The attached Q&A discusses how DTO interacts with our newly enhanced short-term disability plan and other leaves of absences. In anticipation of the introduction of this policy, we wanted to provide you with a copy of the policy in advance so that you can begin to fully understand what this means to you and your employees.
While we believe this policy is pretty straightforward and easy to understand, we know you may have questions. If that is the case, please take the opportunity to engage your assigned HR generalist on this topic.
A performance-driven culture is one where results are rewarded. Therefore, rather than allotting a specific number of vacation or paid time off days annually, exempt employees will take the amount of paid time they need for purposes such as vacation, travel, and non-extended illness or injury, subject to their professional judgment and to the performance expectations of their supervisor that apply to their job. The spirit of this policy is that exempt employees are paid for the work they do; not the hours they spent doing it.
* No formal vacation or time off policy
* No set amounts awarded to employees
* Compensation is not reduced (i.e. employees are not “docked”)
* No accrual; nothing paid on termination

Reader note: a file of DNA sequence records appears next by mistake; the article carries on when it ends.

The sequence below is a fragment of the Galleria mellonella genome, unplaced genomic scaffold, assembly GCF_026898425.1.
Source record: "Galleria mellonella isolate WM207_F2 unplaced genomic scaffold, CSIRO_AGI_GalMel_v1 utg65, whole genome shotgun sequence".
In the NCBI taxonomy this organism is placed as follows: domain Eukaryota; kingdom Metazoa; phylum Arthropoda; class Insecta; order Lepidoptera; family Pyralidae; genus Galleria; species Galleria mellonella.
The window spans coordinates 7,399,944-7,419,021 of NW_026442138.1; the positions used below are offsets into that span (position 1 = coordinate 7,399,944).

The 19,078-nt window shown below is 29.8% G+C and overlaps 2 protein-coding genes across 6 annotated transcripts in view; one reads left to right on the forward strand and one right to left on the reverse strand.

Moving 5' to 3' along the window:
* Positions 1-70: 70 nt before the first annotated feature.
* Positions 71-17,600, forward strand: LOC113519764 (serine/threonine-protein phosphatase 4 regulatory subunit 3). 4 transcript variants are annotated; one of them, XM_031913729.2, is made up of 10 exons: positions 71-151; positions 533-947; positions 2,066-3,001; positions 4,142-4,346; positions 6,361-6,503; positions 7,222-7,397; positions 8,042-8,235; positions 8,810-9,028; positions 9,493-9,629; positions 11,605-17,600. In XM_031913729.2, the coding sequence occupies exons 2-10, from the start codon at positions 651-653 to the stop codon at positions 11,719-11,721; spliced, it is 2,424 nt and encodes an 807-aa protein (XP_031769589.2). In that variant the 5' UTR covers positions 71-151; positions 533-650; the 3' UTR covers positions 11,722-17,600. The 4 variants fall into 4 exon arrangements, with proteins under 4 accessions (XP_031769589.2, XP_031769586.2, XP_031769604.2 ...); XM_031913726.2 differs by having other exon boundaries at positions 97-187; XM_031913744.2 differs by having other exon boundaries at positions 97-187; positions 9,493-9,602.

* No set maximums
1. Employees should use discretion in choosing days off to achieve appropriate work/life balance consistent with their professional obligations.
2. Supervisors must approve all time off and monitor performance to ensure that all job responsibilities are satisfied.
3. Employees must notify those who need to know about the timing and duration of any time off.
4. If an employee leaves prior to current, existing accruals being exhausted, the accrual will be paid at termination. 5. Employees should still request time off through the current online request process.
Reduction of Current, Existing Accrual
* All remaining unused vacation time earned or accrued under any former Tribune policy will be applied to employee absences until the accrual has been exhausted.
* Because days off are expected to be tracked, records will be monitored at the individual level. Employees will be expected to take time off and supervisors will be expected to reasonably approve time off, subject to their professional judgment.
* Failure to report time off will be considered a performance issue and subject to corrective action for both the employee and supervisor (i.e. it will be assumed that the supervisor has not permitted the employee to take time off).